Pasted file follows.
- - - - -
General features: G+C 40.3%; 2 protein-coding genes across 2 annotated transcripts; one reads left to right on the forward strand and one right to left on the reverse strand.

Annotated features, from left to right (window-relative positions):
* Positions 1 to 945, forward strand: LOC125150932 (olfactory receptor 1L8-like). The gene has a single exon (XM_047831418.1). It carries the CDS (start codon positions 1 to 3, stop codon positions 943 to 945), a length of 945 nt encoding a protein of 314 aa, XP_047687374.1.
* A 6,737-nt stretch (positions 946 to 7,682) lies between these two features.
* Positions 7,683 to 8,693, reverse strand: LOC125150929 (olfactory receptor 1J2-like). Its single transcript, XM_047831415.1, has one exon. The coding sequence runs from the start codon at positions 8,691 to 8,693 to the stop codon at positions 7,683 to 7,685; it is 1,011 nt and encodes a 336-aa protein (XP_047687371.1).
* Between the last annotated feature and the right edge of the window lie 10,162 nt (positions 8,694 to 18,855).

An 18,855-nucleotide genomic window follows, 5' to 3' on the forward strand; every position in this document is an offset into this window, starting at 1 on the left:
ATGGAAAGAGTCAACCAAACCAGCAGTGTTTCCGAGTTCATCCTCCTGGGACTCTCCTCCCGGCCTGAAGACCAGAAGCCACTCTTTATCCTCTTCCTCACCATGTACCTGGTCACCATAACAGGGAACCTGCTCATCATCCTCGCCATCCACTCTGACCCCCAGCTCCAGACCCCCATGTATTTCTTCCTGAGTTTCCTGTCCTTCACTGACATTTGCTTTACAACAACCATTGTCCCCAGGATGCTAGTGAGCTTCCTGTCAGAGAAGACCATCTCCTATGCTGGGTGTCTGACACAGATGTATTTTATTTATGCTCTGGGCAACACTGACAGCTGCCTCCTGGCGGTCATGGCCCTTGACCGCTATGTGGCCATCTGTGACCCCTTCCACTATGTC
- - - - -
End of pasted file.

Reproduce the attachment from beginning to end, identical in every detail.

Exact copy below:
General features: G+C 40.3%; 2 protein-coding genes across 2 annotated transcripts; one reads left to right on the forward strand and one right to left on the reverse strand.

Annotated features, from left to right (window-relative positions):
* Positions 1 to 945, forward strand: LOC125150932 (olfactory receptor 1L8-like). The gene has a single exon (XM_047831418.1). It carries the CDS (start codon positions 1 to 3, stop codon positions 943 to 945), a length of 945 nt encoding a protein of 314 aa, XP_047687374.1.
* A 6,737-nt stretch (positions 946 to 7,682) lies between these two features.
* Positions 7,683 to 8,693, reverse strand: LOC125150929 (olfactory receptor 1J2-like). Its single transcript, XM_047831415.1, has one exon. The coding sequence runs from the start codon at positions 8,691 to 8,693 to the stop codon at positions 7,683 to 7,685; it is 1,011 nt and encodes a 336-aa protein (XP_047687371.1).
* Between the last annotated feature and the right edge of the window lie 10,162 nt (positions 8,694 to 18,855).

An 18,855-nucleotide genomic window follows, 5' to 3' on the forward strand; every position in this document is an offset into this window, starting at 1 on the left:
ATGGAAAGAGTCAACCAAACCAGCAGTGTTTCCGAGTTCATCCTCCTGGGACTCTCCTCCCGGCCTGAAGACCAGAAGCCACTCTTTATCCTCTTCCTCACCATGTACCTGGTCACCATAACAGGGAACCTGCTCATCATCCTCGCCATCCACTCTGACCCCCAGCTCCAGACCCCCATGTATTTCTTCCTGAGTTTCCTGTCCTTCACTGACATTTGCTTTACAACAACCATTGTCCCCAGGATGCTAGTGAGCTTCCTGTCAGAGAAGACCATCTCCTATGCTGGGTGTCTGACACAGATGTATTTTATTTATGCTCTGGGCAACACTGACAGCTGCCTCCTGGCGGTCATGGCCCTTGACCGCTATGTGGCCATCTGTGACCCCTTCCACTATGTC